Re: [OAUTH-WG] Assessing the negative effects of proposed standards

Warren Parad <> Mon, 01 March 2021 20:43 UTC

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From: Warren Parad <>
Date: Mon, 1 Mar 2021 21:43:23 +0100
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To: Phillip Hallam-Baker <>
Cc: Phil Hunt <>, oauth <>, IETF-Discussion Discussion <>
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Subject: Re: [OAUTH-WG] Assessing the negative effects of proposed standards
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> 1) Disclosure of an identifier allows a service attack using that
> identifier.

Sure, would you be able to say more about this though, I'm not sure I'm
fully grasping the consequence here.

2) Linking separate uses of an identifier allows a profile to be
> constructed of the individual that can be used against the interest of the
> individual.

But isn't the user aware that the AS is sharing with the client the same
identifier and therefore will be tracked. Isn't it their prerogative if
they want to be and then decide whether to do that or not? There are lots
of cases I want the different clients to know how to track me and other
cases where I don't want that. It would just seem to be of poor design that
this decision is not provided as a fundamental property of the AS being
used rather than an aspect of OAuth, OIDC, or anything else, right?

Two parties that collude may always be able to figure out if an entity is
the same identity in those clients, it sounds like we are saying there is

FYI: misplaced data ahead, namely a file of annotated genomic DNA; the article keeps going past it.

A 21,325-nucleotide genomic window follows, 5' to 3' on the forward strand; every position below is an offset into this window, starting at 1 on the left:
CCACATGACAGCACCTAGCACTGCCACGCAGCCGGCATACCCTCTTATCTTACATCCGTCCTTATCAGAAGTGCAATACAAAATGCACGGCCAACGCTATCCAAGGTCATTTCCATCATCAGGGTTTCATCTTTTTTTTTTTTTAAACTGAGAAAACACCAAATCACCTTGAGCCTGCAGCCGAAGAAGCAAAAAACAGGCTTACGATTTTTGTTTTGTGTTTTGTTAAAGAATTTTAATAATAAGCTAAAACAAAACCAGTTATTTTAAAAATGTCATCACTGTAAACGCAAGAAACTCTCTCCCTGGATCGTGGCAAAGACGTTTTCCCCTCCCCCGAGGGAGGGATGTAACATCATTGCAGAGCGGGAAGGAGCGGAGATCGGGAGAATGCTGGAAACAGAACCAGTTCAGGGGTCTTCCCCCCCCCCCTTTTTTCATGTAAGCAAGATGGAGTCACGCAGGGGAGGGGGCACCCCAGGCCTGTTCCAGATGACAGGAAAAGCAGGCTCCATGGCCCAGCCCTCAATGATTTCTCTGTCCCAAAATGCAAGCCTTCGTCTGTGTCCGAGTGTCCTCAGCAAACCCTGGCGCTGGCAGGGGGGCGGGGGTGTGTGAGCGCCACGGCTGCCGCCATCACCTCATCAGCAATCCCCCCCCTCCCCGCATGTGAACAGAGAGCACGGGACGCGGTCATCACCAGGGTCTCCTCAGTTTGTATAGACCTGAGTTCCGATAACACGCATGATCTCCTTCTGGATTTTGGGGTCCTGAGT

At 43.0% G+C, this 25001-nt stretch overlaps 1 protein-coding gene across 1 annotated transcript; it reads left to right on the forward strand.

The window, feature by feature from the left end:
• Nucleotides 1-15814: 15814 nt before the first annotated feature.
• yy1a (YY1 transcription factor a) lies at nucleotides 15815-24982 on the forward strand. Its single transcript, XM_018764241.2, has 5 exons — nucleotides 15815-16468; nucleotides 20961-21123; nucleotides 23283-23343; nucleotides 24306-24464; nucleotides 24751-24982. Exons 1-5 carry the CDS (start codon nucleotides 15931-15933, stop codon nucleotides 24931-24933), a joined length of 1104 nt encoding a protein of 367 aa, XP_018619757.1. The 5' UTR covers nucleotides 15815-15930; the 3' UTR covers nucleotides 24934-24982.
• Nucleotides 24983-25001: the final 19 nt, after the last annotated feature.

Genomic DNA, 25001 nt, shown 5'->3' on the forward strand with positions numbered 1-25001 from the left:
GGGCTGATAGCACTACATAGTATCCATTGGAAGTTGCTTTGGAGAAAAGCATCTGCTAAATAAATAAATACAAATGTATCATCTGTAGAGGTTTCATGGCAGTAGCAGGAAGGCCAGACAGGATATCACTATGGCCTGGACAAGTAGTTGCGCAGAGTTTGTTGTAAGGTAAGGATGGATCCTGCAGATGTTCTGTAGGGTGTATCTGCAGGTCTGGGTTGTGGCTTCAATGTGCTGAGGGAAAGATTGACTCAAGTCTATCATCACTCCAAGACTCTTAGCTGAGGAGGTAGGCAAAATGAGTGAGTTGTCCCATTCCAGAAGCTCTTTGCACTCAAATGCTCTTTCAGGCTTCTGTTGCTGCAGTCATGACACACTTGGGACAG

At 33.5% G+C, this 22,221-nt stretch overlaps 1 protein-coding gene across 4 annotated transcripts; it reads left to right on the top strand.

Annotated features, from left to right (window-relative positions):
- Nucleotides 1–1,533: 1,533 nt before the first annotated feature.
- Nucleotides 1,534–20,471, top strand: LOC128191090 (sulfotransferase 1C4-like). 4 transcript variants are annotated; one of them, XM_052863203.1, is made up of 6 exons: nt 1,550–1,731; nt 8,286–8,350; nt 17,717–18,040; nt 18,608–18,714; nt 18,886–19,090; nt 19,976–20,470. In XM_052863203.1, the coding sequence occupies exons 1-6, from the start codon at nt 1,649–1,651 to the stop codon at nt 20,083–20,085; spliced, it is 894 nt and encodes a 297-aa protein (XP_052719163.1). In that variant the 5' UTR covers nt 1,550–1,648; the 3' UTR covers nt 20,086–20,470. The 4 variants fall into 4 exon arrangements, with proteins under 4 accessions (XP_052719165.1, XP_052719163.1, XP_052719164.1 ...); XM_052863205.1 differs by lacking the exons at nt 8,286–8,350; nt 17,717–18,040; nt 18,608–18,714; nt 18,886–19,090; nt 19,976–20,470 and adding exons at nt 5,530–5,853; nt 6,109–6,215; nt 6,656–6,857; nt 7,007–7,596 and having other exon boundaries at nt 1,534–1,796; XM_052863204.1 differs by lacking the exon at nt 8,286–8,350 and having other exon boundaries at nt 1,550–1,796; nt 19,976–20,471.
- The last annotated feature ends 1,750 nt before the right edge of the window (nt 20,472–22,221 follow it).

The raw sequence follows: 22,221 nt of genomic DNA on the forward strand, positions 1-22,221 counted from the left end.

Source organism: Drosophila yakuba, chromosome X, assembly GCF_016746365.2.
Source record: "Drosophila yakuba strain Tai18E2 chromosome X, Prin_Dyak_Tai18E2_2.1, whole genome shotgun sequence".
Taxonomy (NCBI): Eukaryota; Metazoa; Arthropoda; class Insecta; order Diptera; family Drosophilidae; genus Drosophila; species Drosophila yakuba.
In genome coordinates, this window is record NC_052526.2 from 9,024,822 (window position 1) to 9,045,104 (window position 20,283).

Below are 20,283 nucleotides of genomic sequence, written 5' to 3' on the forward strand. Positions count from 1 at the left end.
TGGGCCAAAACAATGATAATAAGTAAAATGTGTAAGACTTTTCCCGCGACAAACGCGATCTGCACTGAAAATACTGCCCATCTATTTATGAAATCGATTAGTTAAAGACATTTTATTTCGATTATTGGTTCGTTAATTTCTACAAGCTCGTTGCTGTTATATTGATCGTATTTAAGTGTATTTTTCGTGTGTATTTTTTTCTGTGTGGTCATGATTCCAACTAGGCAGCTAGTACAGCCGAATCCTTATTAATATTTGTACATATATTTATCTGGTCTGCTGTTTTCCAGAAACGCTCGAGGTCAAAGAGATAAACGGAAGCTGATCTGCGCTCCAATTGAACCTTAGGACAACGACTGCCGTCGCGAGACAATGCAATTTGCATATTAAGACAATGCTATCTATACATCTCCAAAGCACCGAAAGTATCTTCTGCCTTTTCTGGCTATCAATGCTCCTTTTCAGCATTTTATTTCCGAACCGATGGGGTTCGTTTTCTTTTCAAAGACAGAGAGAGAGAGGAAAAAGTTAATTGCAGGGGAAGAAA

something that could have been done to actively prevent that. But I'm not
following what that is.

I also find the US banking system of routing number + account
Id deplorable, but I don't see what that has to do with our discussion.

Warren Parad

Founder, CTO
Secure your user data with IAM authorization as a service. Implement
Authress <>.

On Mon, Mar 1, 2021 at 9:13 PM Phillip Hallam-Baker <>

> Lets take a step back. There are two separate sets of concerns related to
> 'privacy'
> 1) Disclosure of an identifier allows a service attack using that
> identifier.
> 2) Linking separate uses of an identifier allows a profile to be
> constructed of the individual that can be used against the interest of the
> individual.
> The reason I insist on this distinction is that privacy issues of the
> first type are a consequence of crappy protocol design. There is absolutely
> no reason why giving someone my bank details so they can send a payment TO
> me should give them the ability to withdraw money from my account. But it
> does and the banks will smugly gaslight that it just isn't possible to fix
> this elementary flaw in their information architectures. And you can guess
> where it came from if you hear the question being asked in the relevant
> Senate hearing of the form, 'Mr CEO, you say that it would be impossible to
> make this change, what size of penalty per loss are we going to have to
> impose on your bank to make it cheaper for you to fix it than to claim it
> can't be done?'
> It should be possible for Madonna or Lewis Hamilton to put their personal
> contact info on their Web sites without ending up being spammed to
> oblivion. It is just a question of access control.
> The second is a really difficult problem but authentication is only one
> small part of it. I can turn out a public key authentication scheme that
> allows Alice to surf the web at Bob and Carol's site without them being
> able to tell its the same person from the identifier easily enough. But all
> bets are off if Bob and Alice collude.
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